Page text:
OPINION: As journalists lose their jobs, we need you to care


headshot_Nick Hunter

Nicholas Hunter

This week, a lot of journalists lost their jobs.

Gannett, a media company that owns more than 100 newspapers across the United States, laid off a slew of journalists from a number of media outlets, including the Indianapolis Star, the Arizona Republic, the Tennessean, The Corpus Christi Caller-Times, the Fort Myers News-Press and USA Today’s travel section, just to name a few.

The same day, Buzzfeed announced it would be laying off 15 percent of its news staff (which accounts for about 200 people, according to a Washington Post report). The next day, Huffington Post announced it would be cutting its opinion and health teams — about 20 more people.

Simply put, it’s haunting to see. I’m young, ready to graduate and trying to hone my skills best I can before I wander off into the Great Unknown of “real” adulthood and have to start looking for jobs.

But as I gain my bearings and figure out what type of journalist I want to be — what I care passionately about enough to spend my days and nights thinking, talking, writing about — I read these stories and it becomes apparent there might not be many job opportunities on the other side of the commencement stage.

What’s frustrating about this development is that there’s no lack of work in need of being done: We are in the midst of a presidency that has declared journalists the “enemy of the people.”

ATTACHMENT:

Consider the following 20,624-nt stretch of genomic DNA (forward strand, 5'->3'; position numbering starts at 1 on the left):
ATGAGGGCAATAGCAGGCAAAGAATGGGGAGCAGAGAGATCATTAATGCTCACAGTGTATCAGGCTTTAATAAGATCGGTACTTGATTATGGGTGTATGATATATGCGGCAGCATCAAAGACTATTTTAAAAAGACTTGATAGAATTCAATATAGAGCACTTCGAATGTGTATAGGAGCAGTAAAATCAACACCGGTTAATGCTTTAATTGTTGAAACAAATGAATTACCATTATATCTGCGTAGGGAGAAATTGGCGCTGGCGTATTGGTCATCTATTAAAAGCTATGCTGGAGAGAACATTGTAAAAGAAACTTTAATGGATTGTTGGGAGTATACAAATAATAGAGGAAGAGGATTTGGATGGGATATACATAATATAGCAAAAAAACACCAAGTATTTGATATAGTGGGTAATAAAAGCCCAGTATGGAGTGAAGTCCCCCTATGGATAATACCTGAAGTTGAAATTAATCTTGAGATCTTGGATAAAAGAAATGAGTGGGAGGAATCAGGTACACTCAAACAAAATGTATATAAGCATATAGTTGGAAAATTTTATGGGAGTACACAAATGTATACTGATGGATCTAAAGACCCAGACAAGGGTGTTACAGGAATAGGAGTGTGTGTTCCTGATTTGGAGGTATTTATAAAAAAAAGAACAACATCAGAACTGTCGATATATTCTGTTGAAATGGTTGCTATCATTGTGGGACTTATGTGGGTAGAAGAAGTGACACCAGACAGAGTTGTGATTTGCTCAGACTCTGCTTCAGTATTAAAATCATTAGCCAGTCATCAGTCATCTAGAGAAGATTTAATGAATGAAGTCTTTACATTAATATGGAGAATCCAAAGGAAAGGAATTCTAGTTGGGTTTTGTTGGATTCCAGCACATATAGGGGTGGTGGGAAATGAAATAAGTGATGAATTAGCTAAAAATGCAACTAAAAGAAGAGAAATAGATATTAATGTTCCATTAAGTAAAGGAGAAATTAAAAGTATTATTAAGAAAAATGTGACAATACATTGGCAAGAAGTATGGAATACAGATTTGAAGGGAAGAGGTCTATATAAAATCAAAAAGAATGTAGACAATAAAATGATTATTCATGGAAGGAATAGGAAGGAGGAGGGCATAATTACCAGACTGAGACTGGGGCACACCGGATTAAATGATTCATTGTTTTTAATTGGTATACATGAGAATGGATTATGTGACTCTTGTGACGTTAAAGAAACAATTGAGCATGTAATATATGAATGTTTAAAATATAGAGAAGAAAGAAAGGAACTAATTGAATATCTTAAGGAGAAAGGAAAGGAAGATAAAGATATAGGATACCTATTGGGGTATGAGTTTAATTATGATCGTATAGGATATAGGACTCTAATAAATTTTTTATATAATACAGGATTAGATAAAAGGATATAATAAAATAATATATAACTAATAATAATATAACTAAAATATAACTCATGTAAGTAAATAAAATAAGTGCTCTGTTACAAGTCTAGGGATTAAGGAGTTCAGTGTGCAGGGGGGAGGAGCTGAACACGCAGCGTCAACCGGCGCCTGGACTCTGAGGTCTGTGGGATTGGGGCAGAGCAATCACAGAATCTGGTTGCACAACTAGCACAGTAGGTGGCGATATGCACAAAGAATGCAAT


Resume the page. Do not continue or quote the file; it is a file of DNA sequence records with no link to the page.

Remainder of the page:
The government was shut down and rich people are lambasting furloughed federal employees for not taking out loans or needing unemployment benefits.

Poverty, corruption, racism, violence, war, disease, hate and countless other abuses of power are ever-present, and it’s the job of journalists to hold those in power accountable and force them to address these injustices.

It is our job to inform communities of the good and the bad going on in their cities. Whether it’s an incoming storm warning or a firefighter saving kittens from an exceptionally tall tree, we keep citizens informed of the day-to-day happenings in their towns.

We face the daily challenges of hunting down sources, filing public records requests and meeting deadlines. That’s the grind we all sign up for.

But when we are faced with these financial challenges, when we are being laid off because the news department doesn’t bring enough in, or there’s yet another paper merger and the “fat” needs cut, then we lose the ability to focus on our work.

Good journalists lost their jobs in these layoffs, and now they need to find other means to survive before they can do what they do best again.

At The Kent Stater and KentWired, we deliver the news fee-free. Just like any other newsroom, we are far from perfect, but we care deeply about what we do and work night and day to get the news to our readers.

We don’t want your pity or the money out of your wallet. We want you to care — care about the stories we write, the issues we break down, the opinions we write. And we want you to care about the work we do.

No matter what rhetoric comes from those in power, remember that journalism, at any scale, is what keeps you informed and holds those in power accountable.

Nicholas Hunter is a senior reporter. Contact him at [email protected].